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crazy

[krey-zee] /ˈkreɪ zi/
adjective, crazier, craziest.
1.
mentally deranged; demented; insane.
2.
senseless; impractical; totally unsound:
a crazy scheme.
3.
Informal. intensely enthusiastic; passionately excited:
crazy about baseball.
4.
Informal. very enamored or infatuated (usually followed by about):
He was crazy about her.
5.
Informal. intensely anxious or eager; impatient:
I'm crazy to try those new skis.
6.
Informal. unusual; bizarre; singular:
She always wears a crazy hat.
7.
Slang. wonderful; excellent; perfect:
That's crazy, man, crazy.
8.
likely to break or fall to pieces.
9.
weak, infirm, or sickly.
10.
having an unusual, unexpected, or random quality, behavior, result, pattern, etc.:
a crazy reel that spins in either direction.
noun, plural crazies.
11.
Slang. an unpredictable, nonconforming person; oddball:
a house full of crazies who wear weird clothes and come in at all hours.
12.
the crazies, Slang. a sense of extreme unease, nervousness, or panic; extreme jitters:
The crew was starting to get the crazies from being cooped up belowdecks for so long.
Idioms
13.
like crazy,
  1. Slang. with great enthusiasm or energy; to an extreme:
    We shopped like crazy and bought all our Christmas gifts in one afternoon.
  2. with great speed or recklessness:
    He drives like crazy once he's out on the highway.
Origin
1570-1580
1570-80; craze + -y1
Related forms
crazily, adverb
craziness, noun
half-crazy, adjective
Synonyms
1. crazed, lunatic. See mad. 2. foolish, imprudent, foolhardy. 8. rickety, shaky, tottering.
Antonyms
1. sane. 3. calm, dispassionate. 8. stable. 9. strong; healthy.
Dictionary.com Unabridged
Based on the Random House Dictionary, © Random House, Inc. 2014.
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British Dictionary definitions for like crazy

crazy

/ˈkreɪzɪ/
adjective -zier, -ziest
1.
(informal) insane
2.
fantastic; strange; ridiculous: a crazy dream
3.
(postpositive; foll by about or over) (informal) extremely fond (of)
4.
(slang) very good or excellent
noun (pl) crazies
5.
(informal) a crazy person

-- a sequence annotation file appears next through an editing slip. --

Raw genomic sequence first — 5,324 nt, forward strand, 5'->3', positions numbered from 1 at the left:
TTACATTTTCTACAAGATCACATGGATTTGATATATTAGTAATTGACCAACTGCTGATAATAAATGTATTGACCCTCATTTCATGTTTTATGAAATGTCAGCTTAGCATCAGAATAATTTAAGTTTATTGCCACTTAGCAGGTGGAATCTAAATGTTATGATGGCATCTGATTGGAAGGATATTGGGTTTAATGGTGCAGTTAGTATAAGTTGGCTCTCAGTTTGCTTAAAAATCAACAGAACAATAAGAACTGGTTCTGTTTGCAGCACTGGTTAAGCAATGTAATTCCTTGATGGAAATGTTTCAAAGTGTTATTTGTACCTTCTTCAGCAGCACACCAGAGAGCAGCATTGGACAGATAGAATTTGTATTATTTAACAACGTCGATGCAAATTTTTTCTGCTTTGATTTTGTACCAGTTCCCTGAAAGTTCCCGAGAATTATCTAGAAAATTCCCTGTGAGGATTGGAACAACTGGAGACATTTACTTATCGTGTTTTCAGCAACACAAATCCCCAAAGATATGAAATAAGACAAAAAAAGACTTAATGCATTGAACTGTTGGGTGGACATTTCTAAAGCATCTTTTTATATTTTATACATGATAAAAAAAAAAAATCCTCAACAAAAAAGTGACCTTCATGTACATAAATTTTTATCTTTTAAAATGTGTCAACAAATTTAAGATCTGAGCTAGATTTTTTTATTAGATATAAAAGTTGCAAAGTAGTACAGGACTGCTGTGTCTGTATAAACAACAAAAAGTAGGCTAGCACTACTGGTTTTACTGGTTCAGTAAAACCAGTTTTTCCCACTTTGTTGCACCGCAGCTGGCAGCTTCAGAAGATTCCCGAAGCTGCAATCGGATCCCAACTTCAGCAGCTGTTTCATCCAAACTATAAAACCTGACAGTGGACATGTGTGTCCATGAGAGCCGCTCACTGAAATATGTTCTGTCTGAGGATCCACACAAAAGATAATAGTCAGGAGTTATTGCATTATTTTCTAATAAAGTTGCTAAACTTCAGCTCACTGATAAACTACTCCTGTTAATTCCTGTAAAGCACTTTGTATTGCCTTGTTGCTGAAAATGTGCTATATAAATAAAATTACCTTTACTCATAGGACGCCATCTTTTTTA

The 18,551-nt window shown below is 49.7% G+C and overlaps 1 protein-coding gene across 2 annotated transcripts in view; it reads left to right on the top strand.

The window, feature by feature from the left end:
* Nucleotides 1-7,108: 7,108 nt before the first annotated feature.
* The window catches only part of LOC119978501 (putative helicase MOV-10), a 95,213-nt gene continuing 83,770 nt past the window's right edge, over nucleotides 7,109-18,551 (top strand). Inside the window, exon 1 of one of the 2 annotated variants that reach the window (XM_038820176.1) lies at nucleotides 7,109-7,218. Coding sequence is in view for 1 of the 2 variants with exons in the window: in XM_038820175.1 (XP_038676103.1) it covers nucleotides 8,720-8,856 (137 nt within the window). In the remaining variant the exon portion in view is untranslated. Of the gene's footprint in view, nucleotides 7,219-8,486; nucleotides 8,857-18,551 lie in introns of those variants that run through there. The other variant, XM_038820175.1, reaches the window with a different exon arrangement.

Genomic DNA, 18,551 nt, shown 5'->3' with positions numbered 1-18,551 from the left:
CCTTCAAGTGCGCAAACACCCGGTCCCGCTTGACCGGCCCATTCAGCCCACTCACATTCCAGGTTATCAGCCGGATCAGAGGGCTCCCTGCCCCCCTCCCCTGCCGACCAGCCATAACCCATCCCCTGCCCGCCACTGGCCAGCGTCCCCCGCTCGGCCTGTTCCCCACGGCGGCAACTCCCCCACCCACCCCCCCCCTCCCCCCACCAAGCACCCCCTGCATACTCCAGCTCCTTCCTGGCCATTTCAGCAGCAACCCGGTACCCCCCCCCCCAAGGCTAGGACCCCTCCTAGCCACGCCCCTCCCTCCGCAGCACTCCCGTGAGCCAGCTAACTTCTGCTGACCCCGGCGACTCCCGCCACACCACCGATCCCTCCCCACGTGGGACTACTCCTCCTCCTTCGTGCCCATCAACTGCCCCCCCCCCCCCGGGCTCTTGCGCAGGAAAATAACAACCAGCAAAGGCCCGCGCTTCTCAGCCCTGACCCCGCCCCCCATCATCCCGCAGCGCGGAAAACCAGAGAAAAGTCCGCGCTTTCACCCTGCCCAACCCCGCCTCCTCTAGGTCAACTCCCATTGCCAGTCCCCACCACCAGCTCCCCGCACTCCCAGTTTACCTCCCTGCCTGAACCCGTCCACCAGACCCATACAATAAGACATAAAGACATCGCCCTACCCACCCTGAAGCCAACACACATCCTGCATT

Derived Forms
crazily, adverb
craziness, noun
Collins English Dictionary - Complete & Unabridged 2012 Digital Edition
© William Collins Sons & Co. Ltd. 1979, 1986 © HarperCollins
Publishers 1998, 2000, 2003, 2005, 2006, 2007, 2009, 2012
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Word Origin and History for like crazy

crazy

adj.

1570s, "diseased, sickly," from craze + -y (2). Meaning "full of cracks or flaws" is from 1580s; that of "of unsound mind, or behaving as so" is from 1610s. Jazz slang sense "cool, exciting" attested by 1927. To drive (someone) crazy is attested by 1873. Phrase crazy like a fox recorded from 1935. Crazy Horse, Teton Lakhota (Siouan) war leader (d.1877) translates thašuka witko, literally "his horse is crazy."

Online Etymology Dictionary, © 2010 Douglas Harper
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Slang definitions & phrases for like crazy

like crazy

adverb

With great speed or effort: ate chocolate like crazy


like mad

adverb phrase

Extravagantly; wildly; violently: tearing around like crazy/ Then everybody laughs like mad (entry form 1653+, variant 1924+)


crazy

adjective

Excellent; splendid; cool: If you like a guy or gal, they're cool. If they are real fat, real crazy, naturally they're real cool (1940s+ Jazz musicians)

noun

An insane or eccentric person; loony: We're going to prevent the right-wing crazies from bombing and destroying (1867+)

Related Terms

like crazy, stir-crazy


The Dictionary of American Slang, Fourth Edition by Barbara Ann Kipfer, PhD. and Robert L. Chapman, Ph.D.
Copyright (C) 2007 by HarperCollins Publishers.
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Idioms and Phrases with like crazy

like crazy

Also, like mad; like nobody's business. With exceeding enthusiasm or speed, without restraint. For example, We shopped like crazy and bought all our furniture in one day, or Once he's out of the town limits he drives like mad, or The choir sang the Hallelujah Chorus like nobody's business. The first terms employ crazy and mad in the sense of “lunatic” as a hyperbole for lack of restraint; the third implies that no business could be conducted in such an extraordinary fashion. The first and third date from the 1920s, the second from the mid-1600s.
The American Heritage® Idioms Dictionary
Copyright © 2002, 2001, 1995 by Houghton Mifflin Company. Published by Houghton Mifflin Company.
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